Saturday, July 26, 2008

Echoes of distant horrors

The final Mishna of the 6th chapter of the Bava Batra tractate deals with the construction of burial graves in Judea and the Galilee, which is where the Mishna was created. The following Gemarah is somewhat unreal, since so far as I know there weren't any comparable burial graves where it was created, in Babylon, which is today's Iraq - a flat and muddy place, with no rocky hills into which to dig burial caves. Yet these pre-Iraqi rabbis deliberated the elaborate details of the caves as if they were a part of their everyday experience. In a way, they were: Erez Yisrael always appears in Jewish literature with an immediacy not accorded to the actual environment of the scholars.

The whole section is rather morbid, yet a page or so into it it take on some even darker hues, when the rabbis discuss what happens when an orderly burial cave is found to have a disorderly pile of hastily buried bodies in its anteroom. The rabbis deliberate this matter for a page or so, and then move on to other matters.... But wait, what is it they're talking about? Why would a society with a clear burial tradition suddenly deviate from it into chaotic behavior? Unless, perhaps, the chaos is far more extensive than mere burial customs? Perhaps these dry discussions are skirting around an historical period of widespread violence, mass death, and hurried burials of mounds of corpses in old cemeteries?

Such as the Judean wars against the Romans, at the time of the Great Revolt in the 1st Century, and even more so the Bar Kochva revolt of 135 when the Romans committed an effective genocide of the Jews in Judea, killing perhaps 900,000 of them. Events of that magnitude can't be swept out of the communal consciousness, and tend to pop up in all sorts of unexpected spots.

And there they remain for as long as the communal memory keeps going. In the case of the Jews, almost two millenia and going strong.

Bava Babtra tractate, pages 101-102.

As always, I note for the benefit of readers who don't understand what I'm talking about, that this thread began here.

1 comment:

Anonymous said...


And, it is exactly here that the Jesus story becomes, also, unbelievable. Because?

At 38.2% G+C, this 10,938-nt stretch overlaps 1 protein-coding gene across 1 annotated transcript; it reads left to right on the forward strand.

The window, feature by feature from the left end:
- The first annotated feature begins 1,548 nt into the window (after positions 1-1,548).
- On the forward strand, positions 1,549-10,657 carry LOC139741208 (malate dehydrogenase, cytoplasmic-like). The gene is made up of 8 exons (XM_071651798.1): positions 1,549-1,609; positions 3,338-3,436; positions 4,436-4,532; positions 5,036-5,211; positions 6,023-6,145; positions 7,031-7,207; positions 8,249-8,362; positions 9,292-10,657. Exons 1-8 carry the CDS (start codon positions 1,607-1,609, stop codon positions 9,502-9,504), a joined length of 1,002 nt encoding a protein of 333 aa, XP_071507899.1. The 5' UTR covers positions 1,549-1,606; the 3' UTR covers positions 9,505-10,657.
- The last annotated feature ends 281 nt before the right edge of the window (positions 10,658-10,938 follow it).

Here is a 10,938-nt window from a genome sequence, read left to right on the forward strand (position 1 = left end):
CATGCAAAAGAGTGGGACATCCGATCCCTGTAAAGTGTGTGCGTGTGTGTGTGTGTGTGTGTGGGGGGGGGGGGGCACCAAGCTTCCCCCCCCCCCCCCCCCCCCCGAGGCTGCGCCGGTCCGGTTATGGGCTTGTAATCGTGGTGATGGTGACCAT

No record of "Jesus" writing anything down.

And, the myth then proceeds that he thought Jews should pay the Roman tax. Or, "What's due to caesar, caesar gits."

The history writing for those two hundred years falls short, indeed. But it was tulmultous times. And, it included a fear that the world would end.


Jews weren't the only ones who "limited their writings," either. The Eygptians never wanted to write about bad times. And, they also didn't want to credit the one woman Pharoah, either. So her name was excized from their monuments.

To figure out historical values, it is necessary to make "leaps of faith."

And, in today's world?

Gee, have we seen shifts in burial practices.

My dad, born in 1898, came to America, alone, in the summer of 1913. He remembers joining the Workman's Circle. Where there gathered enough new Jewish immigrants into this new world, where poor Jews were buried in Potter's Field. And, so they then banded together to form a burial society.

Now, in America, handling dead bodies by pickling them, became a custom among Christians. What was that like? Well, Abraham Lincoln's body wasn't only preserved. It went out on tour. For about a month. And, by then he had turned PURPLE.

You mean you can't mix history, and facts, into the Mishna? Why not? The times you live in are part of your life. And, you could learn something, even just by making comparisons.

For Jews, the simple funeral in a plain pine box, with the dead in linen shrouds, lasted longer than it did for others.

My mother used to get so upset, seeing people who struggled for a living, among her non-Jewish friends, being separated by thousands of dollars; to buy fancy boxes, that got to go in the ground.

When you look to see changes in customs; you have to wonder why the ancient rabbis were afraid to put into words what they saw with their eyeballs.

And, today, the world produces more propaganda than truth.

And, one of the biggest changes of all, with so much moving around ... people no longer live nearby the cemetaries that hold their ancestors bones.